Consumers trust PayPal Inc. about as much or more than well-established payment networks such as Visa Inc. or MasterCard Worldwide when it comes to emerging mobile payments, but they place the most trust in their bank, new survey data suggest.

That’s good news for banks, which ought to capitalize on their advantage with strategic-marketing initiatives to further entrench consumers’ trust in emerging mobile payments, advises Market Strategies International, which released the survey results Feb. 13.

It also makes sense to pay close attention to the relative trustworthiness of other financial-services brands and payment networks when selecting partners to help provide mobile payments, Ann Graham Hannon, Market Strategies vice president of financial services, tells ISO&Agent Weekly.

In a survey of 2,000 U.S.-based smartphone users the firm conducted in October, 73% of respondents ranked their bank first as a trusted provider of emerging smartphone-based mobile payments. Visa Inc. ranked second at 67% of respondents, followed by PayPal Inc. at 62%, MasterCard Worldwide at 59%, American Express Co. at 54% and Discover Financial Services at 49%.

The results stacked up similarly among standard mobile-phone users, with 62% ranking their bank first, followed by Visa at 47% of respondents, PayPal at 45%, MasterCard at 42%, Amex at 34% and Discover at 32%.

While the overall lack of trust consumers place in major payment networks seems somewhat surprising, it comes as no shock given recent publicity about high-profile cyberattacks on major e-commerce websites, Hannon says.

Examples include a January attack on Zappos Retail Inc. that exposed sensitive data of thousands of customers.

“The headlines are making consumers nervous about whether their money and sensitive financial information they store on mobile phones will be kept safe,” Hood says.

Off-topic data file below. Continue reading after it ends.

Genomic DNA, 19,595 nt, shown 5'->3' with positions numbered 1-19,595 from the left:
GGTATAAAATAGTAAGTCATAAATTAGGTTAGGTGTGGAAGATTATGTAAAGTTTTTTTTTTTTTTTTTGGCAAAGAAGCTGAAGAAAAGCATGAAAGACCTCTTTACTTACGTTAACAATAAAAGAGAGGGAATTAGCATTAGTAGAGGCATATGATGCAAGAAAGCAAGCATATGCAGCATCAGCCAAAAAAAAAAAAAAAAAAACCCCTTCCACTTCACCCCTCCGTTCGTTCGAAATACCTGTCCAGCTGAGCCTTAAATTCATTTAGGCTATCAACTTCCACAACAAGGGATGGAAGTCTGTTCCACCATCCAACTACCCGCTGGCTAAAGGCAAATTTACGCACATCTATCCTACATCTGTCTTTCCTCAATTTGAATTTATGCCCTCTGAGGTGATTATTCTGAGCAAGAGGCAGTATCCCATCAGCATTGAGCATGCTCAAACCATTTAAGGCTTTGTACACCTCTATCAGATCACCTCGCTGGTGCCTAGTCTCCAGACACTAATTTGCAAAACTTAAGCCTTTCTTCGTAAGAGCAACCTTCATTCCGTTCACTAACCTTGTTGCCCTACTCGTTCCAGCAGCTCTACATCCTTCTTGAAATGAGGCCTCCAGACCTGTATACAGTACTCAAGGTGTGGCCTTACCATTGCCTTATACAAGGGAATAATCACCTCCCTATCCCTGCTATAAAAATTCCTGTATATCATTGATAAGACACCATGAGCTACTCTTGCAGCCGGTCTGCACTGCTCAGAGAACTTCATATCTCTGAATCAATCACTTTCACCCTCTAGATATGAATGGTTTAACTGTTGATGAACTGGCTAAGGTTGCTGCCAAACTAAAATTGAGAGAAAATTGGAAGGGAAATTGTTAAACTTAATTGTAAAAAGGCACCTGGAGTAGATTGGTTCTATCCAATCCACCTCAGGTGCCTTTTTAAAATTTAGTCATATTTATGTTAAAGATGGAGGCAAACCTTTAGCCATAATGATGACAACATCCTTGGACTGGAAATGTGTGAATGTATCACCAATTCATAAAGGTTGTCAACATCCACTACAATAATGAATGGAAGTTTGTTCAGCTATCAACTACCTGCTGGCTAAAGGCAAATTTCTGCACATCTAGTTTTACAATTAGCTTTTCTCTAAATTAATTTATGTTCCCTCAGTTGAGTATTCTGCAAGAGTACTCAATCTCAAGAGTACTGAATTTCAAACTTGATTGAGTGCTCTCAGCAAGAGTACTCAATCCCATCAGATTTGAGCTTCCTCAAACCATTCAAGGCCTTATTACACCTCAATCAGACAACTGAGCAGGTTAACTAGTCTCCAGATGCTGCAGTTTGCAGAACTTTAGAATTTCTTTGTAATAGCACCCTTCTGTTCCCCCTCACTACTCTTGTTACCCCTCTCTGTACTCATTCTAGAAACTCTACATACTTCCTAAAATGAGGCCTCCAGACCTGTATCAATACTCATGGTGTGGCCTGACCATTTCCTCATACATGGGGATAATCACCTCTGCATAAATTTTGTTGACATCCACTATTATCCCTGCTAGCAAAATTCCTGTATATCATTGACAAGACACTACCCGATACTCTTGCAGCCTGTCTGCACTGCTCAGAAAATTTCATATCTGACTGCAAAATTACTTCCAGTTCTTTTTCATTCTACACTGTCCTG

Given that consumers still place the most faith in their current banks, “financial institutions should begin crafting marketing campaigns to reassure consumers of their trustworthiness and also position themselves as the preferred provider of emerging mobile-payment technology,” Hannon advises.

“With a well-designed, focused marketing initiative, banks could identify existing customers with the highest propensity to utilize their mobile-payment services and market directly to these high-potential prospects,” she says, noting that smartphone users are “the most likely prospects to target.”

Moreover, the fact that consumers ranked PayPal as more trustworthy than other major payment networks warrants noting, Hannon says.

“We found it surprising that PayPal has jumped into the ranks of the major payment networks when it comes to trustworthiness among consumers,” she says. “This means that banks, which typically partner with Visa and MasterCard in their credit card businesses, will also have a further opportunity to consider working with PayPal as a trusted partner in the mobile payments space.”

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